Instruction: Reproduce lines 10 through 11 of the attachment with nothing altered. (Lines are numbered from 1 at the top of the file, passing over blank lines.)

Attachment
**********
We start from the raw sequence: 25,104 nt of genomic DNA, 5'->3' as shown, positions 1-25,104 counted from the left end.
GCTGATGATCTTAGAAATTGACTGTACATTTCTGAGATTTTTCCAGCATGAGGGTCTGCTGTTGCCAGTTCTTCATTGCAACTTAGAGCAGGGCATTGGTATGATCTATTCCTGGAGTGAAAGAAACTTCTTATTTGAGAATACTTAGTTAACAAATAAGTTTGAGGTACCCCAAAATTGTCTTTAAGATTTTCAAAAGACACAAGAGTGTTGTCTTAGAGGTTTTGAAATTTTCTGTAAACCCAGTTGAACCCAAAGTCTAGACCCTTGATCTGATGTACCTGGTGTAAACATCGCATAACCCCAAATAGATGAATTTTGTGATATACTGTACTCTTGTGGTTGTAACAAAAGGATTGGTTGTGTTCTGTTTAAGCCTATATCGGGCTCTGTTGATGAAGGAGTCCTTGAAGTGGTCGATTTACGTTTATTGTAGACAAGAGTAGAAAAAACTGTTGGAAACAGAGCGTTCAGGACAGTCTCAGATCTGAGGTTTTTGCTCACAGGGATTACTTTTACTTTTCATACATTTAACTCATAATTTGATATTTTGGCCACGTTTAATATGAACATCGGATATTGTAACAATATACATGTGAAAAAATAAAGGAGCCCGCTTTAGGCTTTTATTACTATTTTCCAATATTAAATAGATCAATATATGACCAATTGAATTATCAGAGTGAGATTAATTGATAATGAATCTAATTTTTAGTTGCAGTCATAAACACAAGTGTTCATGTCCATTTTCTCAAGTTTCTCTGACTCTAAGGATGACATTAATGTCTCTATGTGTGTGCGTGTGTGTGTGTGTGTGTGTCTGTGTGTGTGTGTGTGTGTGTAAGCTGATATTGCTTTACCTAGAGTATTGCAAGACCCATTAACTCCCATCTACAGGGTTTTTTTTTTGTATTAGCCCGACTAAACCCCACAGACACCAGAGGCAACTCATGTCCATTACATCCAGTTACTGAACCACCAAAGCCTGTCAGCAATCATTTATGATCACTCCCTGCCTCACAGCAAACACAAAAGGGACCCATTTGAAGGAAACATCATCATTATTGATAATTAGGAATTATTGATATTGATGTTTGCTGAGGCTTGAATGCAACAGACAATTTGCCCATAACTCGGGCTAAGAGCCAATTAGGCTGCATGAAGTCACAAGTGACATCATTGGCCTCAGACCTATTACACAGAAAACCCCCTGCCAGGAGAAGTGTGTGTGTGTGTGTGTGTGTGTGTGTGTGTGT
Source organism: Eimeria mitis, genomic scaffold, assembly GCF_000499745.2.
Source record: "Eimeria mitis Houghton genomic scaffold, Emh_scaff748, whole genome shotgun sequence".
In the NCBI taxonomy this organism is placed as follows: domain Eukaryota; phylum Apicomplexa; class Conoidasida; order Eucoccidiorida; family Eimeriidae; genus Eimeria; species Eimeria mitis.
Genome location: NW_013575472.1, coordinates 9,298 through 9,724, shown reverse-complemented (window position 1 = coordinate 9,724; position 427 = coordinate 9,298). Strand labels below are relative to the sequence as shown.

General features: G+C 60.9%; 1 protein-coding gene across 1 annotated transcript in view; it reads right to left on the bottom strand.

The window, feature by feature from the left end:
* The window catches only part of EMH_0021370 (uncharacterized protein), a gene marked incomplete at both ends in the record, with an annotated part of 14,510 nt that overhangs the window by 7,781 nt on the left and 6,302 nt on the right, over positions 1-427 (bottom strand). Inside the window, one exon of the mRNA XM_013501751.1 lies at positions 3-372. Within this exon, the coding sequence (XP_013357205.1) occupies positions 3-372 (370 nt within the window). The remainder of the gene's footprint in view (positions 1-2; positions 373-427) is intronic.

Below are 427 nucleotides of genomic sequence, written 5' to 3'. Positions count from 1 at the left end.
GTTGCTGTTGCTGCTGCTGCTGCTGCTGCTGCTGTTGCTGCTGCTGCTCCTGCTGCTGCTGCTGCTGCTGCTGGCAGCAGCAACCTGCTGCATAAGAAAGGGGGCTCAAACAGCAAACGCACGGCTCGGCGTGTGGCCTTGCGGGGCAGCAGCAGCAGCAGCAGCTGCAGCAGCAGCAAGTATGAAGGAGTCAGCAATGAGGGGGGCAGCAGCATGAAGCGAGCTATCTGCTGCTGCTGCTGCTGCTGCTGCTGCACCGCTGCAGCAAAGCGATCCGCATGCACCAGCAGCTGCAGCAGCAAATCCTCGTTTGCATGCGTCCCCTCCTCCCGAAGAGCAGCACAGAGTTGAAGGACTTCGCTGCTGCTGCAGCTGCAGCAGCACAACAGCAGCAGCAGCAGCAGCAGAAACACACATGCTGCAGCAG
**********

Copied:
Below are 427 nucleotides of genomic sequence, written 5' to 3'. Positions count from 1 at the left end.
GTTGCTGTTGCTGCTGCTGCTGCTGCTGCTGCTGTTGCTGCTGCTGCTCCTGCTGCTGCTGCTGCTGCTGCTGGCAGCAGCAACCTGCTGCATAAGAAAGGGGGCTCAAACAGCAAACGCACGGCTCGGCGTGTGGCCTTGCGGGGCAGCAGCAGCAGCAGCAGCTGCAGCAGCAGCAAGTATGAAGGAGTCAGCAATGAGGGGGGCAGCAGCATGAAGCGAGCTATCTGCTGCTGCTGCTGCTGCTGCTGCTGCACCGCTGCAGCAAAGCGATCCGCATGCACCAGCAGCTGCAGCAGCAAATCCTCGTTTGCATGCGTCCCCTCCTCCCGAAGAGCAGCACAGAGTTGAAGGACTTCGCTGCTGCTGCAGCTGCAGCAGCACAACAGCAGCAGCAGCAGCAGCAGAAACACACATGCTGCAGCAG